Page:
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" The assent of the States, in their sovereign capacity, is implied in calling a convention, and thus submitting that instrument to the people. But the people were at perfect liberty to accept or reject it; and their act was final. It required not the affirmance,... "
Reports of Cases Argued and Adjudged in the Supreme Court of the United ... - Page 392
by United States. Supreme Court, Henry Wheaton - 1819
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Niles' National Register, Volume 16

1819
...capacity is implied in ci.lling' a convention, and thus submitting that instrument to the people. Hut the people were at perfect liberty to accept or reject...sur.rendered all their powers to the state sovereignties, anil had nothingmorc to give. But surely the question whether they may resume andmodify the powers...
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Niles' National Register, Volume 16

1819
...posterity." The assent of the states in their sovereign capacity is implied in calling a convention, and thus submitting that instrument to the people. But the...adopted, was of complete obligation, and bound the slide sovereignties. It lias been said, that the people had already surrendered all their powt-rs to...
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Construction Construed, and Constitutions Vindicated

John Taylor - United States - 1820 - 344 pages
...upon by the judicial department in cases " of peculiar delicacy, as a law of undoubted obligation." " It has been said, that the people had already surrendered...powers to the state sovereignties, and had nothing <k more to give." " If any proposition could command the universal assent of " mankind, we might expect...
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Debates in Congress, Volume 9; Volume 56

United States. Congress - Law - 1838
...The assent of the States, in their sovereign capacity, is implied in calling a convention, and thus submitting that instrument to the people. But the people were at perfect liberty to acceptor reject it; and their act was final. It required not the affirmance, and could not be negatived...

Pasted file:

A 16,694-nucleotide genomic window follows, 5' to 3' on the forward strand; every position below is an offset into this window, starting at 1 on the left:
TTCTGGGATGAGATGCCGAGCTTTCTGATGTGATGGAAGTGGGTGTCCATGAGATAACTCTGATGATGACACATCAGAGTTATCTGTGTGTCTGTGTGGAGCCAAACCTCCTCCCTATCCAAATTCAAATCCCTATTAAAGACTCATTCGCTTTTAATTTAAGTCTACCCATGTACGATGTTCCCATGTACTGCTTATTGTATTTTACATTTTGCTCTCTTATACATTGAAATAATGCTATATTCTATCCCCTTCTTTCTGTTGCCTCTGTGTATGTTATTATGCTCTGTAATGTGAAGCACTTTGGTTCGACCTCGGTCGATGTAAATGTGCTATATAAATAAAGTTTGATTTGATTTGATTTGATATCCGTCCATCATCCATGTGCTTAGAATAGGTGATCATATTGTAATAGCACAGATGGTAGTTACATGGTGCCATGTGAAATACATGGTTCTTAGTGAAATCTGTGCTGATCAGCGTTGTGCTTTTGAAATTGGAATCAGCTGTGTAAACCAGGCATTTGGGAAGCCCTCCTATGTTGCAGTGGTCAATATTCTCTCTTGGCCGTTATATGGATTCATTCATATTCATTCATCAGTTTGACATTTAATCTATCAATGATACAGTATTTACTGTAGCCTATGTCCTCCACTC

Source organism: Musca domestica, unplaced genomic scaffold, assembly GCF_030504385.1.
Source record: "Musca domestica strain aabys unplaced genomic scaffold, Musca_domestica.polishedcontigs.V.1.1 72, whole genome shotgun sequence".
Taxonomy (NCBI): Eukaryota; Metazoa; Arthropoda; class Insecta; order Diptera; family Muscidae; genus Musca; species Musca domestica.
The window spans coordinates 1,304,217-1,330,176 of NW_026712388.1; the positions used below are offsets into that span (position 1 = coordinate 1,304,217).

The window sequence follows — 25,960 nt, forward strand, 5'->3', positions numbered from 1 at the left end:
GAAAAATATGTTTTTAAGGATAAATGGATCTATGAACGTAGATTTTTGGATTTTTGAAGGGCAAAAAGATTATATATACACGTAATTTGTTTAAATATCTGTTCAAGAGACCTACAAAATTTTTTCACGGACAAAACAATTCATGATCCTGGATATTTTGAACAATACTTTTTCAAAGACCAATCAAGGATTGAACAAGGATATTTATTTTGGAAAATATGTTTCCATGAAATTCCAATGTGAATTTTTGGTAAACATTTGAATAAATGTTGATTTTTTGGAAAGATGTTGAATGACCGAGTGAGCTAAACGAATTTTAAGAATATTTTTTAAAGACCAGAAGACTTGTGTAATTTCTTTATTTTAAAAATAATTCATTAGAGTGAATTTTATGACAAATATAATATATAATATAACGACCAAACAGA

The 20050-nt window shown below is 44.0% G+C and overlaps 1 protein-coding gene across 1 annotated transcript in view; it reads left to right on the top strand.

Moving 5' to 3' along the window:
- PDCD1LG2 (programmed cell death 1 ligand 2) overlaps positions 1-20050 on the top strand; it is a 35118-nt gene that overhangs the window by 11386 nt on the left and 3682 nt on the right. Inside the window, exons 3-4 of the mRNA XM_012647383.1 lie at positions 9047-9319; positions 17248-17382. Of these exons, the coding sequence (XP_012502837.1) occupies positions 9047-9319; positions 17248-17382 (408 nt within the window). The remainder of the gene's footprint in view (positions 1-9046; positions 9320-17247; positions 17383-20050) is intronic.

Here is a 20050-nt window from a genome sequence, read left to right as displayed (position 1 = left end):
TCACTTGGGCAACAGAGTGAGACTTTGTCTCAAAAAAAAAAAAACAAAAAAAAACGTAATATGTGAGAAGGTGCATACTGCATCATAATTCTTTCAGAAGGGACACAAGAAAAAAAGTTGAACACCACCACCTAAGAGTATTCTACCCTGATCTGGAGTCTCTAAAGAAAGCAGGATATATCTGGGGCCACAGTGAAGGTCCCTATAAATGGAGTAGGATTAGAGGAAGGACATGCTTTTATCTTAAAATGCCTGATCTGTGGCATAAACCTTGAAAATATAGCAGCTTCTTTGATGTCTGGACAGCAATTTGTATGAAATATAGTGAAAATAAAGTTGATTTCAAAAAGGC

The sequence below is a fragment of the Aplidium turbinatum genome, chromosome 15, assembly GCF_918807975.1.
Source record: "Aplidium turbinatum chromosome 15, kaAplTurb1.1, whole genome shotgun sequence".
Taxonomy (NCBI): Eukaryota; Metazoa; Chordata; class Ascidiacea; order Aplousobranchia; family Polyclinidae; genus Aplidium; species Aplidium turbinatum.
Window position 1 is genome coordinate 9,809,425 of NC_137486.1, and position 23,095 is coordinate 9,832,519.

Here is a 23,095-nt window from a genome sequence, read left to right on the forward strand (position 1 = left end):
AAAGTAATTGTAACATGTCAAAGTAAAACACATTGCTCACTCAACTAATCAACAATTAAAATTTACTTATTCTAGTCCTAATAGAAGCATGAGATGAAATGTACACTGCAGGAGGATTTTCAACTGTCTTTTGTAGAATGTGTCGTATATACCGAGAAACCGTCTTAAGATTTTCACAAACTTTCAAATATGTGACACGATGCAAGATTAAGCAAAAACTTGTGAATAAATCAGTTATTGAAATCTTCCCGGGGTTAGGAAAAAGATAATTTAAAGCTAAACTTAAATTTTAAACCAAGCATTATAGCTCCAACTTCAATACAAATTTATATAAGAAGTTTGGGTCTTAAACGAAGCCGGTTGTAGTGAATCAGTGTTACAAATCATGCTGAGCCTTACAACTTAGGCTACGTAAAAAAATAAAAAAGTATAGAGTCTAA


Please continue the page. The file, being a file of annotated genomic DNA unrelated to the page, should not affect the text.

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The Crisis: Or, Essays on the Usurpations of the Federal Government

Robert James Turnbull - Etats-Unis - 1827 - 166 pages
...sovereign capacity, is implied, in calling a Convention, and thus submitting that instrument to the people. It required not the affirmance, and could not be negatived by the State Governments. The Constitution, when adopted, was of complete obligation, and bound the State Sovereignties." For the want of a distinction...
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Southern Review, Volume 2

1828
...The assent of the States, in their sovereign capacity, is implied in calling a convention, and thus submitting that instrument to the people. But the...complete obligation, and bound the State sovereignties." This opinion we shall now examine, and inquire particularly into the accuracy of the doctrine, "that...
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The Southern Review, Volume 2

Southern States - 1828
...The assent of the States, in their sovereign capacity, is implied in calling a conrention, and thus submitting that instrument to the people. But the...to accept or reject it; and their act was final. IT RKQI^IREH NOT TJIE AFFIRMANCE, AND COULD NOT BE NEGATIVED BY THE STATE GOVERNMENTS. The Constitution...
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Commentaries on the Constitution of the United States: With a ..., Volume 1

Joseph Story - Constitutional history - 1833 - 776 pages
...The assent of the states, in their sovereign capacity, is implied in calling a convention, and thus submitting that instrument to the people. But the...when thus adopted, was of complete obligation, and hound the state sovereignties. " It has been said, that the people had alreaiiy surrendered all their...
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Register of Debates in Congress: 22nd Congress, 2nd session, pt. 1. Dec. 3 ...

United States. Congress - United States - 1833
...The assent of the States, in their sovereign capacity, is implied in calling a convention, and thus submitting that instrument to the people. But the people were at perfect liberty to acceptor reject it; and their act was final. It required not the affirmance, and could not be negatived...
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Outlines of the Constitutional Jurisprudence of the United States: Designed ...

William Alexander Duer - Constitutional law - 1833 - 249 pages
...Conventions and submitting the Constitution to the consideration of the People ; but the People of each State were at perfect liberty to accept or reject it, and their act was final : — the Constitution required not the affirmance of the State Governments, and could not be negatived...
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